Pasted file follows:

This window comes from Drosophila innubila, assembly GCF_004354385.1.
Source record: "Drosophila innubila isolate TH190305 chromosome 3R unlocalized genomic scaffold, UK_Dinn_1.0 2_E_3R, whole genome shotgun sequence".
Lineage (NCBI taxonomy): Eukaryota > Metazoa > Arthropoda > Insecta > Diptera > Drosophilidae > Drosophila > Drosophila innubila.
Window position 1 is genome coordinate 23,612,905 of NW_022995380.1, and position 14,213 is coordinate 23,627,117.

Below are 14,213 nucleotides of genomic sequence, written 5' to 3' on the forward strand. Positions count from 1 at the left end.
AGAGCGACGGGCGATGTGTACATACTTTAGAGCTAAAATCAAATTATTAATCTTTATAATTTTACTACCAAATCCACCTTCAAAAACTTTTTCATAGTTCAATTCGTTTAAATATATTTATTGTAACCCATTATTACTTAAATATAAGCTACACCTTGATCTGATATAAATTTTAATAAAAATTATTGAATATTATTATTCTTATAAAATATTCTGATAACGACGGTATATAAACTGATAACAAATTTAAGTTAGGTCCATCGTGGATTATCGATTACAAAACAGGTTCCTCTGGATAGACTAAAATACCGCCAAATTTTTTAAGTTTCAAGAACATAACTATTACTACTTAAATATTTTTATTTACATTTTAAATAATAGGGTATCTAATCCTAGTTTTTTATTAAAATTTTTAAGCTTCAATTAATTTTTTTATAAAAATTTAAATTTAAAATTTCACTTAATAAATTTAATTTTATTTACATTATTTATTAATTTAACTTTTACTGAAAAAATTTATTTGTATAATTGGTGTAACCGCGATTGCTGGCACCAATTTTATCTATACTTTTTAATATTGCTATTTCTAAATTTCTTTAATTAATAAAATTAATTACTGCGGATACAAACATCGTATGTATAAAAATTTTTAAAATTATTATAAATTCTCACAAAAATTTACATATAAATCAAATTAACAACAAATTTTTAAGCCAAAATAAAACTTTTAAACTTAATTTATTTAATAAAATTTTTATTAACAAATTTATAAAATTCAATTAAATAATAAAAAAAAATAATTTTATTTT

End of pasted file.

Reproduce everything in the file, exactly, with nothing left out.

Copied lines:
This window comes from Drosophila innubila, assembly GCF_004354385.1.
Source record: "Drosophila innubila isolate TH190305 chromosome 3R unlocalized genomic scaffold, UK_Dinn_1.0 2_E_3R, whole genome shotgun sequence".
Lineage (NCBI taxonomy): Eukaryota > Metazoa > Arthropoda > Insecta > Diptera > Drosophilidae > Drosophila > Drosophila innubila.
Window position 1 is genome coordinate 23,612,905 of NW_022995380.1, and position 14,213 is coordinate 23,627,117.

Below are 14,213 nucleotides of genomic sequence, written 5' to 3' on the forward strand. Positions count from 1 at the left end.
AGAGCGACGGGCGATGTGTACATACTTTAGAGCTAAAATCAAATTATTAATCTTTATAATTTTACTACCAAATCCACCTTCAAAAACTTTTTCATAGTTCAATTCGTTTAAATATATTTATTGTAACCCATTATTACTTAAATATAAGCTACACCTTGATCTGATATAAATTTTAATAAAAATTATTGAATATTATTATTCTTATAAAATATTCTGATAACGACGGTATATAAACTGATAACAAATTTAAGTTAGGTCCATCGTGGATTATCGATTACAAAACAGGTTCCTCTGGATAGACTAAAATACCGCCAAATTTTTTAAGTTTCAAGAACATAACTATTACTACTTAAATATTTTTATTTACATTTTAAATAATAGGGTATCTAATCCTAGTTTTTTATTAAAATTTTTAAGCTTCAATTAATTTTTTTATAAAAATTTAAATTTAAAATTTCACTTAATAAATTTAATTTTATTTACATTATTTATTAATTTAACTTTTACTGAAAAAATTTATTTGTATAATTGGTGTAACCGCGATTGCTGGCACCAATTTTATCTATACTTTTTAATATTGCTATTTCTAAATTTCTTTAATTAATAAAATTAATTACTGCGGATACAAACATCGTATGTATAAAAATTTTTAAAATTATTATAAATTCTCACAAAAATTTACATATAAATCAAATTAACAACAAATTTTTAAGCCAAAATAAAACTTTTAAACTTAATTTATTTAATAAAATTTTTATTAACAAATTTATAAAATTCAATTAAATAATAAAAAAAAATAATTTTATTTT